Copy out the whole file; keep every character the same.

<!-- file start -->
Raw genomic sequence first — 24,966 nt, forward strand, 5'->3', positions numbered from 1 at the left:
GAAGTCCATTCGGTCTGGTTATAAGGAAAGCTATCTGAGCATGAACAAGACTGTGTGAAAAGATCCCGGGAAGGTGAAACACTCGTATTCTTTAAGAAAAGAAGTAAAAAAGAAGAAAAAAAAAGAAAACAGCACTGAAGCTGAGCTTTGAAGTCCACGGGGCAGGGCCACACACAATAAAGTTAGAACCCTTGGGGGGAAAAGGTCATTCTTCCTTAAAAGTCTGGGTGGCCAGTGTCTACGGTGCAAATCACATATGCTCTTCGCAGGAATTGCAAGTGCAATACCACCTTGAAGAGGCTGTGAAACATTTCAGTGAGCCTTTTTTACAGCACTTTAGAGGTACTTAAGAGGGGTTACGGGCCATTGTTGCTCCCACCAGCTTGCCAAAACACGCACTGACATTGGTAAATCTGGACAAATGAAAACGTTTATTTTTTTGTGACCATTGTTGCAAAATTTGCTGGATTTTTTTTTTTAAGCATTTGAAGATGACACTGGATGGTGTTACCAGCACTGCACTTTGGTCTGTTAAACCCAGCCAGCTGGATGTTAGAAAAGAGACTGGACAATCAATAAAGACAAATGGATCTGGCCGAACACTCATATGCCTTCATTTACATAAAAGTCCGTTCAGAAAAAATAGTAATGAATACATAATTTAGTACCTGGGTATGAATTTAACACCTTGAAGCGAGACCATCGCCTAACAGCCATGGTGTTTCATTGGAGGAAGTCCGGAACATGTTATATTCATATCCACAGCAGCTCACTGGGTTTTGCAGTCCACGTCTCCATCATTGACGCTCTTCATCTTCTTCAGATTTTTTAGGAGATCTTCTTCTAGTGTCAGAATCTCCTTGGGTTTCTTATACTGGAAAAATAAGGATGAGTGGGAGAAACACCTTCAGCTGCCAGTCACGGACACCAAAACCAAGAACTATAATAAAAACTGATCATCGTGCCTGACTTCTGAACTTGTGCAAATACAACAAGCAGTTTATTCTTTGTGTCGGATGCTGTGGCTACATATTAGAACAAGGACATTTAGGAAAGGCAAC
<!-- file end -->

Raw genomic sequence first — 24,966 nt, forward strand, 5'->3', positions numbered from 1 at the left:
GAAGTCCATTCGGTCTGGTTATAAGGAAAGCTATCTGAGCATGAACAAGACTGTGTGAAAAGATCCCGGGAAGGTGAAACACTCGTATTCTTTAAGAAAAGAAGTAAAAAAGAAGAAAAAAAAAGAAAACAGCACTGAAGCTGAGCTTTGAAGTCCACGGGGCAGGGCCACACACAATAAAGTTAGAACCCTTGGGGGGAAAAGGTCATTCTTCCTTAAAAGTCTGGGTGGCCAGTGTCTACGGTGCAAATCACATATGCTCTTCGCAGGAATTGCAAGTGCAATACCACCTTGAAGAGGCTGTGAAACATTTCAGTGAGCCTTTTTTACAGCACTTTAGAGGTACTTAAGAGGGGTTACGGGCCATTGTTGCTCCCACCAGCTTGCCAAAACACGCACTGACATTGGTAAATCTGGACAAATGAAAACGTTTATTTTTTTGTGACCATTGTTGCAAAATTTGCTGGATTTTTTTTTTTAAGCATTTGAAGATGACACTGGATGGTGTTACCAGCACTGCACTTTGGTCTGTTAAACCCAGCCAGCTGGATGTTAGAAAAGAGACTGGACAATCAATAAAGACAAATGGATCTGGCCGAACACTCATATGCCTTCATTTACATAAAAGTCCGTTCAGAAAAAATAGTAATGAATACATAATTTAGTACCTGGGTATGAATTTAACACCTTGAAGCGAGACCATCGCCTAACAGCCATGGTGTTTCATTGGAGGAAGTCCGGAACATGTTATATTCATATCCACAGCAGCTCACTGGGTTTTGCAGTCCACGTCTCCATCATTGACGCTCTTCATCTTCTTCAGATTTTTTAGGAGATCTTCTTCTAGTGTCAGAATCTCCTTGGGTTTCTTATACTGGAAAAATAAGGATGAGTGGGAGAAACACCTTCAGCTGCCAGTCACGGACACCAAAACCAAGAACTATAATAAAAACTGATCATCGTGCCTGACTTCTGAACTTGTGCAAATACAACAAGCAGTTTATTCTTTGTGTCGGATGCTGTGGCTACATATTAGAACAAGGACATTTAGGAAAGGCAAC